Scales of Justice - Ngaio Marsh

It seems to me that Ngaio Marsh was using her mystery to prod and push and perhaps even slice open a particular view of England.


It's the view of those who believe themselves born to rule. The ones who see nothing odd about the term Home Counties. The ones who honestly believe that England is exceptional because they believe that they and their ancestors before them are and were exceptional.


It's also about the people who enable and sustain this point of view. The people like Nurse Kettle who believe in "degree" and who are reassured by a social hierarchy which doesn't change and in which they know and are satisfied with their place.


It's an England born of and nurtured by the stories the English tell themselves about how the world works. 



The picture map that is drawn for Nurse Kettle is a good manifestation of that world view. Moonlight said it reminded her of "Wind In The Willows". I think that may be because it expresses the same England-as-we-would-like-it-to-be-if-we-were-all-good-chaps spirit. Alleyn describes the place as charming, saying it's:

'Like a lead pencil vignette in a Victorian album.'


Given the precision of Alleyn's language, I was reminded that charm is an illusion, cast to please the eye of the beholder and to hide what is really there.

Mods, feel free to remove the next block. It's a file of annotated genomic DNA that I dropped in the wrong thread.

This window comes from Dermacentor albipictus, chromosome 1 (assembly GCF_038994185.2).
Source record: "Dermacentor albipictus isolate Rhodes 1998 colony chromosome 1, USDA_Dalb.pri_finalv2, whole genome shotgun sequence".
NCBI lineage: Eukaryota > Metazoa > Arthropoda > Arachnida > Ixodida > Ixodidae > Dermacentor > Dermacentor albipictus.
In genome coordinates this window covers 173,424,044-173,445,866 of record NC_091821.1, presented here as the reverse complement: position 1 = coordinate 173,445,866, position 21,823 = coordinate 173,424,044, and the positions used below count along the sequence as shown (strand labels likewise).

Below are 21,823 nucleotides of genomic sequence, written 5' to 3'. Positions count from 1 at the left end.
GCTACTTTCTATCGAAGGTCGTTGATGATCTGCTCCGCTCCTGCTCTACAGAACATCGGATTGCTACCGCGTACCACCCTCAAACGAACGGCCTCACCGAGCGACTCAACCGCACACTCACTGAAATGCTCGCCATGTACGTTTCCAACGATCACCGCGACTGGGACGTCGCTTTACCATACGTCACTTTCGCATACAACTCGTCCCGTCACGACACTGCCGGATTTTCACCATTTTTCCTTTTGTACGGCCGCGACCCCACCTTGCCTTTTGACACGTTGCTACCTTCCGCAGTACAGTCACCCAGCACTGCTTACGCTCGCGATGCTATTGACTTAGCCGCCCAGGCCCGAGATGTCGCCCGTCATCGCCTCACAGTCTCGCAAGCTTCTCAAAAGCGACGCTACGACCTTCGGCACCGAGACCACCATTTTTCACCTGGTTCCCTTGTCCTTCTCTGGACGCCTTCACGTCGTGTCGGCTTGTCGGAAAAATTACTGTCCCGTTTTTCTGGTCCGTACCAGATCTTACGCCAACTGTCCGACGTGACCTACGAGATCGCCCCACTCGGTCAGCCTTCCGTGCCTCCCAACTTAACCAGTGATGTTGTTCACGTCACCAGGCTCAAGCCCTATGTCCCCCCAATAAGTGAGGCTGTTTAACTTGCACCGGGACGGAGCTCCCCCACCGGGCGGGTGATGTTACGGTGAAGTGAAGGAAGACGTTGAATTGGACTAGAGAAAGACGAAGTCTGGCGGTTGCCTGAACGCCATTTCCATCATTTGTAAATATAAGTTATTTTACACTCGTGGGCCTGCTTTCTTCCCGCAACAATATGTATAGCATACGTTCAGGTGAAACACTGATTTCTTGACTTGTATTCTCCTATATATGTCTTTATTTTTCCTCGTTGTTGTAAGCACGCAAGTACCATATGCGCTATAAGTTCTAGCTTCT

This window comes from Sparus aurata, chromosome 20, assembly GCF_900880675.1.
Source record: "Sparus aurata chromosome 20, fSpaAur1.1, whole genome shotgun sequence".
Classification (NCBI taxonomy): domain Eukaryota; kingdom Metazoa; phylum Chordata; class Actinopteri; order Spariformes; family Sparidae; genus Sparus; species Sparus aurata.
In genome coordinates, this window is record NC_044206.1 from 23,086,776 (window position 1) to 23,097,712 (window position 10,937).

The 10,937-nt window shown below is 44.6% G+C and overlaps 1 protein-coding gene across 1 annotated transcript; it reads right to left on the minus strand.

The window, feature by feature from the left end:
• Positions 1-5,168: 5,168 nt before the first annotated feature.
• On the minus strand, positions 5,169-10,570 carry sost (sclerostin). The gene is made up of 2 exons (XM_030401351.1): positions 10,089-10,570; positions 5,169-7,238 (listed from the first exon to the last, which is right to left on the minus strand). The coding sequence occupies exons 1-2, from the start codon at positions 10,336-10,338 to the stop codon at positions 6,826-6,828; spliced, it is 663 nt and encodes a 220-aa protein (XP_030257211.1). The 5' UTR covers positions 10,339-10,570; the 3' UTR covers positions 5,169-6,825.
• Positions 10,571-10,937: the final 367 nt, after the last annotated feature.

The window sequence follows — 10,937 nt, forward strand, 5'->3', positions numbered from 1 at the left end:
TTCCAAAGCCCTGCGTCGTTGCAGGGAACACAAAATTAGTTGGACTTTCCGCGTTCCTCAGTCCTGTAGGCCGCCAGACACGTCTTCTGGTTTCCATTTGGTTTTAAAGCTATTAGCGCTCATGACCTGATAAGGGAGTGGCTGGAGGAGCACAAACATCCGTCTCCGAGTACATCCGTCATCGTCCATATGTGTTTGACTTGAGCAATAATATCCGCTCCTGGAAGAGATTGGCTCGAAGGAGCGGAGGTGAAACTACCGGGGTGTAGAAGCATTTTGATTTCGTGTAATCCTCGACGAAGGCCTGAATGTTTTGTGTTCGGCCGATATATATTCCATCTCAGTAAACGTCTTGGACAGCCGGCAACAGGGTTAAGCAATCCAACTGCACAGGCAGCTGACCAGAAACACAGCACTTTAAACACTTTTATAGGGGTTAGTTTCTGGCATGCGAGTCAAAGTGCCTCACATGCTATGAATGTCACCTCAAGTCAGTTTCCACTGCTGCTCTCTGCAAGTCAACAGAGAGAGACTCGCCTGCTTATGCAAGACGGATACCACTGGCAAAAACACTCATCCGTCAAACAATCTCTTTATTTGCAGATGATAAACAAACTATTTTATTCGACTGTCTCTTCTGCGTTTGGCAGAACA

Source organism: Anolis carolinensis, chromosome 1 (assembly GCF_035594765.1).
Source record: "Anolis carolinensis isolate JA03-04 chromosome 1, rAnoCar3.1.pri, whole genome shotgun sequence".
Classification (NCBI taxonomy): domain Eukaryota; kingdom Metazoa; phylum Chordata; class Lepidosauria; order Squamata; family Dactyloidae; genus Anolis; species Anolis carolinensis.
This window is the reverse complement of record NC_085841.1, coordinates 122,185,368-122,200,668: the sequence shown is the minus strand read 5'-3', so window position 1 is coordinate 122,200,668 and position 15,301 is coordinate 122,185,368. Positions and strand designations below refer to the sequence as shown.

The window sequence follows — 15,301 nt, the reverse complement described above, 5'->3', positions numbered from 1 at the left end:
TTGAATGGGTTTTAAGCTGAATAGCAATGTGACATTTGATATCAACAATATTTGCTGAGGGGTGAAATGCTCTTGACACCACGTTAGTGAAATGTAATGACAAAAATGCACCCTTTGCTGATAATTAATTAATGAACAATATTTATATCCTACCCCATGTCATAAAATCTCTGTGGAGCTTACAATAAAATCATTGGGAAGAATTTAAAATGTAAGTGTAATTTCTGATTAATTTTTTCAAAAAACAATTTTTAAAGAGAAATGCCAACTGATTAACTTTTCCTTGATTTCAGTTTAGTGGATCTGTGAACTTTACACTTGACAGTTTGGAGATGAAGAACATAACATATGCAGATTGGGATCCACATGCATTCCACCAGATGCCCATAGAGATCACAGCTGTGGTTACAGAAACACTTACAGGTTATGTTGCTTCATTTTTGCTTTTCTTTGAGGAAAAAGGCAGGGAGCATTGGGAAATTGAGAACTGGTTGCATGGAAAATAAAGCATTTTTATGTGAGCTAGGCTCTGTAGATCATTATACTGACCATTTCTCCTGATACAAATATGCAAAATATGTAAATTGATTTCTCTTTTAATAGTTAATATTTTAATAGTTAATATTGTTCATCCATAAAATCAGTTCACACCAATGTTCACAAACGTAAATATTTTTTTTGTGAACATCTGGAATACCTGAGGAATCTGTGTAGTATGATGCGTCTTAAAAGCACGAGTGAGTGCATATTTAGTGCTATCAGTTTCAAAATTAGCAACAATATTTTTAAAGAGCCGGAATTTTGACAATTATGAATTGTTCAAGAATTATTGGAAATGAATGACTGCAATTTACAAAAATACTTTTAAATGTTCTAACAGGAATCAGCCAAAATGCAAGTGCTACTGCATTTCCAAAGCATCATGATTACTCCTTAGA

We're told that Swevenings, the village name,  means dream and the river's name Chyme, means yawn. Which I think is a hint that the map is a dream of England. 


I think Ngaio Marsh manages to show the power of the charm and the ugliness it hides and grant both things a degree of authenticity.


Nurse Kettle, who is happily in the charm's thrall, is admirable in her way and her world view helps her to remain admirable. Lady Lacklander, who helps to cast the charm, is also admirable in her way. She plays the noblesse obligé game without reluctance and props up the dream through her unassailable certainty in her own entitlement.


Yet the reality the charm is hiding is not just one of disproportionate privilege but of treachery and exclusion and thoughtless exploitation.


Alleyn is able both to see the charm and see through it. He has dedicated himself to facts, even when he doesn't like where they lead him.


It seems to me that the biggest 'fact' Alleyn exposes is that the charm itself is toxic and damages those who cast it, those entralled by it and those excluded from it.